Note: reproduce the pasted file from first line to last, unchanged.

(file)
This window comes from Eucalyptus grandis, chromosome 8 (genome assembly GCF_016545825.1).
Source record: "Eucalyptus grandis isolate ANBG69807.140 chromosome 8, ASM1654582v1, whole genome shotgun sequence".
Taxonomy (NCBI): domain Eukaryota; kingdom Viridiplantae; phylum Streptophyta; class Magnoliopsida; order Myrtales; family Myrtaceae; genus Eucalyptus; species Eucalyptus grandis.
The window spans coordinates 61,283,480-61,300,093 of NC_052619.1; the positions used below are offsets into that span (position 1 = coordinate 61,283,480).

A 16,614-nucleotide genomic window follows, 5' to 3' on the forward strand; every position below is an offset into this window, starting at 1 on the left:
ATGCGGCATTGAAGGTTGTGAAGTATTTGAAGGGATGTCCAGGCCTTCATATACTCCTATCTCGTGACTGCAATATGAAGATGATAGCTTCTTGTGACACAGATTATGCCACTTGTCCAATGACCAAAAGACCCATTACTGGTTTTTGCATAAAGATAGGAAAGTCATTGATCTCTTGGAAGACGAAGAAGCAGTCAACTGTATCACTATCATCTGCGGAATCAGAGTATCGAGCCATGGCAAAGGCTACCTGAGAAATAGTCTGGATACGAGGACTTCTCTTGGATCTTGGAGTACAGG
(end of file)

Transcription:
This window comes from Eucalyptus grandis, chromosome 8 (genome assembly GCF_016545825.1).
Source record: "Eucalyptus grandis isolate ANBG69807.140 chromosome 8, ASM1654582v1, whole genome shotgun sequence".
Taxonomy (NCBI): domain Eukaryota; kingdom Viridiplantae; phylum Streptophyta; class Magnoliopsida; order Myrtales; family Myrtaceae; genus Eucalyptus; species Eucalyptus grandis.
The window spans coordinates 61,283,480-61,300,093 of NC_052619.1; the positions used below are offsets into that span (position 1 = coordinate 61,283,480).

A 16,614-nucleotide genomic window follows, 5' to 3' on the forward strand; every position below is an offset into this window, starting at 1 on the left:
ATGCGGCATTGAAGGTTGTGAAGTATTTGAAGGGATGTCCAGGCCTTCATATACTCCTATCTCGTGACTGCAATATGAAGATGATAGCTTCTTGTGACACAGATTATGCCACTTGTCCAATGACCAAAAGACCCATTACTGGTTTTTGCATAAAGATAGGAAAGTCATTGATCTCTTGGAAGACGAAGAAGCAGTCAACTGTATCACTATCATCTGCGGAATCAGAGTATCGAGCCATGGCAAAGGCTACCTGAGAAATAGTCTGGATACGAGGACTTCTCTTGGATCTTGGAGTACAGG